Oxfam welcomes support of Federal Opposition for Bali Roadmap on reducing deadly carbon emissions

Campaigns and Advocacy, Media Releases article written on the 13 Dec 2007

Oxfam Australia welcomed today’s announcement by the federal opposition to back the Bali roadmap goal of a 25-40 per cent reduction in greenhouse gas emissions by 2020. The aid and development agency now urges the Federal Labor Government to follow their lead and back a Bali plan to dramatically cut carbon emissions over the next decade to avoid climate chaos.
‘With Bali talks due to end in less than 24-hours, climate change negotiations are on a knife edge and need a circuit breaker, ‘ said Oxfam Australia’s Director of Public Policy, James Ensor in Bali this week for the talks. ‘That circuit breaker could be agreement by the Labor Government to back the Bali roadmap.’
Mr Ensor said the Coalition environment spokesperson Greg Hunt’s decision to back the Bali roadmap was commendable. He said it was a sign of political change in Australia that must now be followed up with renewed vigour by the newly elected Labor Government who ought to show its climate change credentials and back the climate plan on the table in Bali.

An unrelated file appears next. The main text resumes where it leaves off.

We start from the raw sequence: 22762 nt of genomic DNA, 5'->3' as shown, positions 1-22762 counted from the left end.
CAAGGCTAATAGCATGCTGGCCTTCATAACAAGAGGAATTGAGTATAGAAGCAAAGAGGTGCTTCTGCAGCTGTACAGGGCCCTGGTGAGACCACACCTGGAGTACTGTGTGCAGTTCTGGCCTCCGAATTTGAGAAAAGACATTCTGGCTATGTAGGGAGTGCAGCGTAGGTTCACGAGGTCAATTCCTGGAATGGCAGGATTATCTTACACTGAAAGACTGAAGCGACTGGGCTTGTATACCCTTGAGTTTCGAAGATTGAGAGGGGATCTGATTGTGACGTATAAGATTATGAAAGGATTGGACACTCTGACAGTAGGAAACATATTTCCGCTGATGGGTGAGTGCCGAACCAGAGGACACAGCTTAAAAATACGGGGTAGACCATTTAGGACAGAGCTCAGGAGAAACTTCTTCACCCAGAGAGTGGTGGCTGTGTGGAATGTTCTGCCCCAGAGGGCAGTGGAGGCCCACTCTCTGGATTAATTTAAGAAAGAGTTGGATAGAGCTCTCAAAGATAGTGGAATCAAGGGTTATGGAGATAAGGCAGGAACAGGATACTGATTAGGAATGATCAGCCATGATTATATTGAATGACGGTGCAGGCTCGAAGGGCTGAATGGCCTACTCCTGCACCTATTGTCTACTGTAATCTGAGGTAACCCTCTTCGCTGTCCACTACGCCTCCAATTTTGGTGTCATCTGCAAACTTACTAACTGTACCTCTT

‘The climate clock is ticking and it’s time for action not words to tackle carbon emissions,’ said Mr Ensor. ‘Oxfam urges the Labor Government to get on board with the Bali roadmap. We owe it to the world’s poorest countries who are already feeling climate chaos to cut carbon emissions that rich nations like Australia caused in the first place.’
Before the curtains falls on this week’s Bali climate talks, Oxfam wants Environment Ministers to have carved out an agreement that is fair and equitable. ‘This will mean that countries shoulder responsibility for mitigation and adaptation in line with their historical responsibility for emissions and their capacity to assist developing countries to adapt to climate change,’ said Mr Ensor. ‘Anything else will be a disaster,’ he warned.
Oxfam believes that poor people must be at the heart of the Bali Roadmap solution. It must enable them to be better able to cope with the impacts of climate change. ‘The longer we take to begin to reduce emissions (mitigation), the higher the human and financial cost of assisting developing countries to adapt to the impacts of climate change,’ said Mr Ensor.
For more information call Ian Woolverton on 0409 181 454